This will assist copyright owners, such as photographers, who generally cannot register their copyrighted works, and, as a result, effectively cannot afford to bring civil actions against infringers. By raising the possibility of criminal prosecution, section 106 would create a credible deterrent against the theft of unregistered works.

Section 108 deals with the growing phenomenon of copyright thieves who use portable digital video recorders to record movies off theater screens during public exhibitions. I was recently in Pakistan, and on the hotel TVs they showed ``Catwoman,'' still out in theaters; and as you watched, you could hear people coughing in the background, or indeed standing up to get popcorn. Plainly, not a legitimately copyrighted exhibition.

Organized piracy rings widely distribute copies of these surreptitious recordings, both online and on the street. Section 108 clarifies that it is a felony to surreptitiously record a move in a theater.

Section 110 makes the potential criminal prosecution a more credible deterrent to egregious infringements by otherwise judgment-proof infringers. Section 110 does this by ensuring that criminal copyright prosecutions can be brought against copyright infringers who knowingly distribute massive amounts of copyrighted works or enormously valuable copyrighted works with reckless disregard of the risk of further infringement.

Section 112 of H.R. 4077 did generate some concern during the Committee on the Judiciary consideration because it resolves a legal question at the heart of a pending Federal litigation. While many members of the Committee on the Judiciary believe section 112 inappropriately intervenes in this Federal legislation, support for the balance of H.R. 4077 convinced these members to support the bill as a whole.

Thus, H.R. 4077 is, on balance, a well-crafted bill that will provide valuable and targeted assistance in the battle against copyright piracy.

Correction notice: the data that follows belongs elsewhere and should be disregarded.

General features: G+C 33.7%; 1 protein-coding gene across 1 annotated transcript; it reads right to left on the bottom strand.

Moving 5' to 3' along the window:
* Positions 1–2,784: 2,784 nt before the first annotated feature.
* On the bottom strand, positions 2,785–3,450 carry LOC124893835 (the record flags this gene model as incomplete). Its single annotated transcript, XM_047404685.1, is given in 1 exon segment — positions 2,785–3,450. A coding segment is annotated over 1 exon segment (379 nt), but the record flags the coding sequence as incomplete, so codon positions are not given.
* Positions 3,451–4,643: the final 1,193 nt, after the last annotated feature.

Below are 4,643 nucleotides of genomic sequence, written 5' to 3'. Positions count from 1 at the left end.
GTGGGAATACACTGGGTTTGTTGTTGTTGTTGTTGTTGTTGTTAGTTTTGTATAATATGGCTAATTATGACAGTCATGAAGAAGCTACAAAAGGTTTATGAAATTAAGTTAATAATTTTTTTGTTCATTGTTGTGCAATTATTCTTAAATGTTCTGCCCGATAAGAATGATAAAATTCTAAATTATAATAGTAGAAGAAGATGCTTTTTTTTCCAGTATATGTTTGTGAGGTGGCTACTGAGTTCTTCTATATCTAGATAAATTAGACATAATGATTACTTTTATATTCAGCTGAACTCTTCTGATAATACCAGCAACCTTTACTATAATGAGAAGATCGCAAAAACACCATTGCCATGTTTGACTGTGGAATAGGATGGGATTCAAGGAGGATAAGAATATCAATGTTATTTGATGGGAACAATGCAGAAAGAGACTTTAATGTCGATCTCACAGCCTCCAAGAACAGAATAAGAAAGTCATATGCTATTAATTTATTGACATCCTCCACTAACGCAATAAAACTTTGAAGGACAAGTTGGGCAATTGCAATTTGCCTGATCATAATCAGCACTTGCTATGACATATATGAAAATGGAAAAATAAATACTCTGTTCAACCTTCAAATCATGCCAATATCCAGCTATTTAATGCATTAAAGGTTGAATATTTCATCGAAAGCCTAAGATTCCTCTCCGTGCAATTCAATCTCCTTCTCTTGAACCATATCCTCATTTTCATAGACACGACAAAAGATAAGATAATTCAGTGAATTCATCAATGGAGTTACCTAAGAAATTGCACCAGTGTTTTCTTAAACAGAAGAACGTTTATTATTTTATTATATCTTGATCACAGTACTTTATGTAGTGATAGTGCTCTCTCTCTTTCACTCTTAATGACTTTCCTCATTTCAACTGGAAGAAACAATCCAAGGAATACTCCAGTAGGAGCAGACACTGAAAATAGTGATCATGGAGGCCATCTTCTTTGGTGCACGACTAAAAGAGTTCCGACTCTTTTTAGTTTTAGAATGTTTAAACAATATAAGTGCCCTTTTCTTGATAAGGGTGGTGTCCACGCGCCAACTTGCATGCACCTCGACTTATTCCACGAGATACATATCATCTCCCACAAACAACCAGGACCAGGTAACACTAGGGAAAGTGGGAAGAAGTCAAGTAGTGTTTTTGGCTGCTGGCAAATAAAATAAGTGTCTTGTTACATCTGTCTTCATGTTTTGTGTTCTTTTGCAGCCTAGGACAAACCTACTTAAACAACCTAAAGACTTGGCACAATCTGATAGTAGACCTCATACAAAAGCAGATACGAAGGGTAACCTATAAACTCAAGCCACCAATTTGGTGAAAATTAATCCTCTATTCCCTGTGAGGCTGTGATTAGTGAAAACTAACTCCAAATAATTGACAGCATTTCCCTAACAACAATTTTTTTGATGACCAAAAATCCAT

It is worth noting that while not universally embraced, H.R. 4077 has garnered widespread consensus support. Groups as diverse as the Professional Photographers Association, the Video Software Dealers Association, and needlepoint designers have written in support.

The widespread support is a credit to its sponsors, who worked assiduously during committee consideration to address many of the concerns raised. In fact, H.R. 4077 itself was introduced as a replacement for H.R. 2517 and H.R. 2752, both of which contained several more controversial provisions.

During consideration of this bill, it has been amended to include changes sought by Internet service providers, universities, theater owners, broadcast networks, consumer groups, parallel importers, the Department of Justice, and the Bureau of Immigration and Customs Enforcement. While I would not go so far as to say that H.R. 4077 has the affirmative endorsement of all concerned, I do believe that most of the legitimate concerns have been accommodated.

In summary, this bill as amended today advances important and necessary objectives, and I encourage my colleagues to join me in supporting it.

Mr. Speaker, I reserve the balance of my time.

Mr. SENSENBRENNER. Mr. Speaker, I yield 5 minutes to the gentleman from Texas (Mr. Smith), the Chair of the subcommittee and the principal author of the bill.

Mr. SMITH of Texas. Mr. Speaker, first of all I want to thank the gentleman from Wisconsin, the chairman of the Committee on the Judiciary, for yielding me time.

Also at the outset I want to acknowledge that this legislation represents a genuine bipartisan and cooperative effort. The gentleman from California (Mr. Berman), who I understand is on his way to the House floor from the airport, was a partner in the effort to write this legislation and has contributed many good ideas to the final product. So I want to acknowledge his good work as well as his input and say that I appreciate his support.

Mr. Speaker, piracy of intellectual property over the Internet, especially on peer-to-peer networks, has reached alarming levels. Millions of pirated movies, music, software, game and other copyrighted files are now available for free download from suspect